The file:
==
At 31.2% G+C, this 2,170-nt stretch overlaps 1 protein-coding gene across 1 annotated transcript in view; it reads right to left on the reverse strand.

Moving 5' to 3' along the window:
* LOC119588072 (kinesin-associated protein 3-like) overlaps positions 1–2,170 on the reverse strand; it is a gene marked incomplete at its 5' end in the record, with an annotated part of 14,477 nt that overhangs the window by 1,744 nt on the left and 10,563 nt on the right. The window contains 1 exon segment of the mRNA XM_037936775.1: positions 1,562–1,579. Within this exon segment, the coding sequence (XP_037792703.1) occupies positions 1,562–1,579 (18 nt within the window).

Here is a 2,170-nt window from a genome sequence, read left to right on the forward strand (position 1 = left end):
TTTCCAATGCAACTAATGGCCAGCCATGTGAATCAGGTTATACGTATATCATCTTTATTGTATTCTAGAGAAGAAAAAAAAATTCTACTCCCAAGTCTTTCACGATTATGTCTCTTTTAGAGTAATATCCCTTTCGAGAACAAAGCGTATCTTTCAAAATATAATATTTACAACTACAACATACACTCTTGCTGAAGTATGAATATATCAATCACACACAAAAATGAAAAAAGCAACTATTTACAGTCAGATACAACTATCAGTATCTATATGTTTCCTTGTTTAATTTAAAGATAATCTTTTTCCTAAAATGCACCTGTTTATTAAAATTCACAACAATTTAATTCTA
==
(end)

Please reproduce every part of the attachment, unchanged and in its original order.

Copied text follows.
At 31.2% G+C, this 2,170-nt stretch overlaps 1 protein-coding gene across 1 annotated transcript in view; it reads right to left on the reverse strand.

Moving 5' to 3' along the window:
* LOC119588072 (kinesin-associated protein 3-like) overlaps positions 1–2,170 on the reverse strand; it is a gene marked incomplete at its 5' end in the record, with an annotated part of 14,477 nt that overhangs the window by 1,744 nt on the left and 10,563 nt on the right. The window contains 1 exon segment of the mRNA XM_037936775.1: positions 1,562–1,579. Within this exon segment, the coding sequence (XP_037792703.1) occupies positions 1,562–1,579 (18 nt within the window).

Here is a 2,170-nt window from a genome sequence, read left to right on the forward strand (position 1 = left end):
TTTCCAATGCAACTAATGGCCAGCCATGTGAATCAGGTTATACGTATATCATCTTTATTGTATTCTAGAGAAGAAAAAAAAATTCTACTCCCAAGTCTTTCACGATTATGTCTCTTTTAGAGTAATATCCCTTTCGAGAACAAAGCGTATCTTTCAAAATATAATATTTACAACTACAACATACACTCTTGCTGAAGTATGAATATATCAATCACACACAAAAATGAAAAAAGCAACTATTTACAGTCAGATACAACTATCAGTATCTATATGTTTCCTTGTTTAATTTAAAGATAATCTTTTTCCTAAAATGCACCTGTTTATTAAAATTCACAACAATTTAATTCTA